The fantasy football market becomes volatile this time of the year. Players ADP rise and fall based on preseason games — games that are played with multiple player packages put on the field for the primary purpose of coaching evaluations.
That is a fact that is traditionally over looked by fantasy football GMs trying to find under-the-radar sleepers from each preseason game, which of course seems ridiculous in nature simply because every game finds its way to national television at some point or another, making all player performances public knowledge.
Regardless, this marks a fun time to watch the social media world as it pertains to fantasy football. There is a plethora of overreaction to an almost comical degree.
Take Thursday’s game between the Cleveland Browns and St. Louis Rams as an example. Brandon Weeden’s ADP will increase tomorrow based on this game, even though it shouldn’t. He did a good job — no argument here — but every quarterback has an occasional good series or two, especially during the preseason.
Now, chances are good what you saw Thursday is more accurately reflective of Weeden’s skill sets than his current rock bottom ADP. Weeden has the benefit of a new coaching regime in Cleveland, namely Norv Turner. Turner has struggled as a head coach in the NFL, but he has assembled an impressive resume as an offensive coordinator and more importantly, he is friend of quarterbacks.
Chris Givens, not Tavon Austin, was the big target for Sam Bradford on the night. Givens caught three balls for 82 yards and one touchdown. Austin was targeted on one pass but didn’t have a reception or rushing yard for the Rams. Does that mean Givens is now the no. 1 receiving target for fantasy football GMs in St. Louis? Maybe, maybe not – there simply isn’t enough information to determine the answer of that question.
How about the running back position battle in St. Louis?
Daryl Richardson carried the ball for 24 yards, while Zac Stacy rushed for 23 yards and Isaiah Pead gained 18 yards. On the surface, these stats seem unimpressive and don’t seem to have created separation in the position battle.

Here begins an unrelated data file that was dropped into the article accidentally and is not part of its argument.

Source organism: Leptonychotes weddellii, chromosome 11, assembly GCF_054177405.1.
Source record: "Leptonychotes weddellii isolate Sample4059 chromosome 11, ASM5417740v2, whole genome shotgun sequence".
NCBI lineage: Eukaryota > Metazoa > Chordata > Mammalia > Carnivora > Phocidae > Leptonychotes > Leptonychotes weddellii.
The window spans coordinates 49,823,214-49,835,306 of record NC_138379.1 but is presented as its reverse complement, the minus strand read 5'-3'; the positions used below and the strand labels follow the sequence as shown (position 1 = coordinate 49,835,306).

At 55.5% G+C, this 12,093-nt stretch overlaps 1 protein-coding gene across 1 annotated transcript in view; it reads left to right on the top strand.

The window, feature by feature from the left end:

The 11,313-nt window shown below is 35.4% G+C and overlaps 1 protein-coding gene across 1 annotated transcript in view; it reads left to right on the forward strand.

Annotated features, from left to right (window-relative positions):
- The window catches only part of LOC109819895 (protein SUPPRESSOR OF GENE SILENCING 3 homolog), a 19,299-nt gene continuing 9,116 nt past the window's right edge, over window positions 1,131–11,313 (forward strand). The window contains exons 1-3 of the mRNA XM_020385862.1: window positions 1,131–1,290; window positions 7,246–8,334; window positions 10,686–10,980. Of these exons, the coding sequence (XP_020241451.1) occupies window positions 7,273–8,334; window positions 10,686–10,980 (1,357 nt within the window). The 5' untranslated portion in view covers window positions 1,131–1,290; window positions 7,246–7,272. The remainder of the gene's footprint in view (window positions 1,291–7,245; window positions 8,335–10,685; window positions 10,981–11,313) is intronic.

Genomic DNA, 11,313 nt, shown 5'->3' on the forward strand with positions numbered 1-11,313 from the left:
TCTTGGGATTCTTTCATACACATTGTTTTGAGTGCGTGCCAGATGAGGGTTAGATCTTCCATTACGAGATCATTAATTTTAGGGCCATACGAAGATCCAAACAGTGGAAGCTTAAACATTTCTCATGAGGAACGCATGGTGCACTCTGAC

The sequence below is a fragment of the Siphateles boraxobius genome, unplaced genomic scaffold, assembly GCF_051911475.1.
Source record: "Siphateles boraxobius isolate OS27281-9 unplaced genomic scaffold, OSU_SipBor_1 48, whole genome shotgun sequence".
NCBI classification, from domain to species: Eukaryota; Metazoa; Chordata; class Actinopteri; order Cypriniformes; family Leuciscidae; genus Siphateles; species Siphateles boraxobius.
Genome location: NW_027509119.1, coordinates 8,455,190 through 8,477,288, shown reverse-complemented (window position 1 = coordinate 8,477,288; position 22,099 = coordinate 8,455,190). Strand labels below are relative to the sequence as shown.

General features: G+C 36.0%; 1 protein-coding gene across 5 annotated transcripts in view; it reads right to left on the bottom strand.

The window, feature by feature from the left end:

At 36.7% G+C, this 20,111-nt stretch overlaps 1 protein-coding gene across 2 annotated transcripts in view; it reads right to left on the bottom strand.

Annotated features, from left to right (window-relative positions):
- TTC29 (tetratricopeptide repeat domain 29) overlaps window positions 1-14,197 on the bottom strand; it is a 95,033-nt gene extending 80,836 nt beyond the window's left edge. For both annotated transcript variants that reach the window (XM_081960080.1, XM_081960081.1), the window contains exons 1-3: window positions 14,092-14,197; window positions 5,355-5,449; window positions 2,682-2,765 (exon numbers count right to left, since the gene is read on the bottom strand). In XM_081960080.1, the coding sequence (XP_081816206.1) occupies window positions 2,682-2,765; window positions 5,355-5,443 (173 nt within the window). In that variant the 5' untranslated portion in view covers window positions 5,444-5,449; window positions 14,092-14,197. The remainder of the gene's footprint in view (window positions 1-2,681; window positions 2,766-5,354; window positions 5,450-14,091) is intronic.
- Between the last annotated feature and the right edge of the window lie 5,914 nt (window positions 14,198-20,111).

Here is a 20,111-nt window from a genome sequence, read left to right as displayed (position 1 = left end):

However, when digging deeper, you find Richardson carried the ball just four times and averaged six per carry versus the Rams’ no. 1 defense while Stacy needed seven carries to reach 23 yards vs. the Rams’ second team for a 3.3 yards per carry average. And if you watched the game, you saw the explosion Richardson demonstrated from the backfield.
However, the three running backs competing for the number one job only ran the ball a combined 14 times on the night — simply not enough input to accurately predict an outcome just yet. Regardless, and no matter how you look at the numbers, they will impact the ADP of Richardson, Stacy and Pead during mock drafts this week.
The Browns looked better on the night and ended up defeating the Rams 27–19. That said, you probably wouldn’t see a single change in the Browns or Rams’ Vegas odds to win their division, conference or the Super Bowl based on this one game. Yet, there will be change at every level of Fantasy Football tomorrow.
Why is that? Simple – folks are chomping at the bit to get the football season started. They soak in, chew on and inevitably respond to all news and notes that relate to a player they plan to target in league drafts. Even if that news is based on around two catches in a preseason game vs. the opponent’s second-string defense.
I’ve said it once, I’ll say it again — avoid the hype. Don’t get me wrong, you can find valuable data and historically-backed trends based on several solid performances by a player in preseason. Colin Kaepernick and Russell Wilson were prime examples of players that made a name last preseason based on back-to-back-to-back solid performances.
Watch the games, take them in, run them through the ‘ole decision-making mechanism inside your collective fantasy football noggins and act from there. Just don’t over react or take up practice in knee jerk reactions. It’s really unbecoming of a the truly talented fantasy football GM you are.